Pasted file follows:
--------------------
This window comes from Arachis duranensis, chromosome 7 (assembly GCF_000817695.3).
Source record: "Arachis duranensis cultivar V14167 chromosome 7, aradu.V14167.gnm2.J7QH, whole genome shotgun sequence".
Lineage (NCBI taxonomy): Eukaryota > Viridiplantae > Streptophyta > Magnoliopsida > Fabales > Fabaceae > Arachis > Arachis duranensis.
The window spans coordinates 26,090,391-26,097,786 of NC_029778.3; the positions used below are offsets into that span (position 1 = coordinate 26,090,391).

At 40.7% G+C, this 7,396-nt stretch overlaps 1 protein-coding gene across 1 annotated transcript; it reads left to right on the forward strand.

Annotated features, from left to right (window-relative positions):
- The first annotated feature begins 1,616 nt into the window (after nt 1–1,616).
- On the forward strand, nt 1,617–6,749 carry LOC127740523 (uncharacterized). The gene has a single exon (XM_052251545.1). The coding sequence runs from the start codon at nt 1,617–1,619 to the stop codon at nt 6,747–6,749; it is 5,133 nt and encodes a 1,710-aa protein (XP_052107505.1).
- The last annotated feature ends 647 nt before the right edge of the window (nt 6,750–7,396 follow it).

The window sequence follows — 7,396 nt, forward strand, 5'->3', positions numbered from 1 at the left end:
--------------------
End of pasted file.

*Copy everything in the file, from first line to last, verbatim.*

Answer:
This window comes from Arachis duranensis, chromosome 7 (assembly GCF_000817695.3).
Source record: "Arachis duranensis cultivar V14167 chromosome 7, aradu.V14167.gnm2.J7QH, whole genome shotgun sequence".
Lineage (NCBI taxonomy): Eukaryota > Viridiplantae > Streptophyta > Magnoliopsida > Fabales > Fabaceae > Arachis > Arachis duranensis.
The window spans coordinates 26,090,391-26,097,786 of NC_029778.3; the positions used below are offsets into that span (position 1 = coordinate 26,090,391).

At 40.7% G+C, this 7,396-nt stretch overlaps 1 protein-coding gene across 1 annotated transcript; it reads left to right on the forward strand.

Annotated features, from left to right (window-relative positions):
- The first annotated feature begins 1,616 nt into the window (after nt 1–1,616).
- On the forward strand, nt 1,617–6,749 carry LOC127740523 (uncharacterized). The gene has a single exon (XM_052251545.1). The coding sequence runs from the start codon at nt 1,617–1,619 to the stop codon at nt 6,747–6,749; it is 5,133 nt and encodes a 1,710-aa protein (XP_052107505.1).
- The last annotated feature ends 647 nt before the right edge of the window (nt 6,750–7,396 follow it).

The window sequence follows — 7,396 nt, forward strand, 5'->3', positions numbered from 1 at the left end: